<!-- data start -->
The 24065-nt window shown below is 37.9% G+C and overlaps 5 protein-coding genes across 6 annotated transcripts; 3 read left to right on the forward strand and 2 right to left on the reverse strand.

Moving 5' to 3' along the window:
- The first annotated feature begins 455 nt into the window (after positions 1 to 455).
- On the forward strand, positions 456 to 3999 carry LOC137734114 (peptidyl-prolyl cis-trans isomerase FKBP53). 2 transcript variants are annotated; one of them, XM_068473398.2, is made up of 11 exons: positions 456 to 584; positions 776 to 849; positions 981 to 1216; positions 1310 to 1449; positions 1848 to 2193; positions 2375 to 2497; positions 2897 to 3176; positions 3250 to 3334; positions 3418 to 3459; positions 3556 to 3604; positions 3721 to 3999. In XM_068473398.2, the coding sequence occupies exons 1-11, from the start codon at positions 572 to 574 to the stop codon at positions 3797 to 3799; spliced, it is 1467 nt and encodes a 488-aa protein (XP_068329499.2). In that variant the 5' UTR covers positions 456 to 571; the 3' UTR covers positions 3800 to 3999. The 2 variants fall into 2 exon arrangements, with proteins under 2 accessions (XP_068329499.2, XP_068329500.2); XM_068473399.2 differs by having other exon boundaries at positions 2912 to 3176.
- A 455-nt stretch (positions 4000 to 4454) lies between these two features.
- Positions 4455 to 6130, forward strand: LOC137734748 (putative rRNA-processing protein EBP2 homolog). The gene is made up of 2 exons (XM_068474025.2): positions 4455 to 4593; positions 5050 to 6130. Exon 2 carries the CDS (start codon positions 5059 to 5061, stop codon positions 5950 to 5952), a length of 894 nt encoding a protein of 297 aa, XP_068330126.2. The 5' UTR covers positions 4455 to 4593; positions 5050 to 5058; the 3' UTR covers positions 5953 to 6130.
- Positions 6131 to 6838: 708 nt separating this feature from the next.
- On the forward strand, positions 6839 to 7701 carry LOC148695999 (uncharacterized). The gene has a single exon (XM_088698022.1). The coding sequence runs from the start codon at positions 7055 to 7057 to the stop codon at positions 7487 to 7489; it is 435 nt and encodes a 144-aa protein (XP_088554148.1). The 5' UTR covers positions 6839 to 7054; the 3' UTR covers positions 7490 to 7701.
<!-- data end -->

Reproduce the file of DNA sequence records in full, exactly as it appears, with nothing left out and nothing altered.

The 24065-nt window shown below is 37.9% G+C and overlaps 5 protein-coding genes across 6 annotated transcripts; 3 read left to right on the forward strand and 2 right to left on the reverse strand.

Moving 5' to 3' along the window:
- The first annotated feature begins 455 nt into the window (after positions 1 to 455).
- On the forward strand, positions 456 to 3999 carry LOC137734114 (peptidyl-prolyl cis-trans isomerase FKBP53). 2 transcript variants are annotated; one of them, XM_068473398.2, is made up of 11 exons: positions 456 to 584; positions 776 to 849; positions 981 to 1216; positions 1310 to 1449; positions 1848 to 2193; positions 2375 to 2497; positions 2897 to 3176; positions 3250 to 3334; positions 3418 to 3459; positions 3556 to 3604; positions 3721 to 3999. In XM_068473398.2, the coding sequence occupies exons 1-11, from the start codon at positions 572 to 574 to the stop codon at positions 3797 to 3799; spliced, it is 1467 nt and encodes a 488-aa protein (XP_068329499.2). In that variant the 5' UTR covers positions 456 to 571; the 3' UTR covers positions 3800 to 3999. The 2 variants fall into 2 exon arrangements, with proteins under 2 accessions (XP_068329499.2, XP_068329500.2); XM_068473399.2 differs by having other exon boundaries at positions 2912 to 3176.
- A 455-nt stretch (positions 4000 to 4454) lies between these two features.
- Positions 4455 to 6130, forward strand: LOC137734748 (putative rRNA-processing protein EBP2 homolog). The gene is made up of 2 exons (XM_068474025.2): positions 4455 to 4593; positions 5050 to 6130. Exon 2 carries the CDS (start codon positions 5059 to 5061, stop codon positions 5950 to 5952), a length of 894 nt encoding a protein of 297 aa, XP_068330126.2. The 5' UTR covers positions 4455 to 4593; positions 5050 to 5058; the 3' UTR covers positions 5953 to 6130.
- Positions 6131 to 6838: 708 nt separating this feature from the next.
- On the forward strand, positions 6839 to 7701 carry LOC148695999 (uncharacterized). The gene has a single exon (XM_088698022.1). The coding sequence runs from the start codon at positions 7055 to 7057 to the stop codon at positions 7487 to 7489; it is 435 nt and encodes a 144-aa protein (XP_088554148.1). The 5' UTR covers positions 6839 to 7054; the 3' UTR covers positions 7490 to 7701.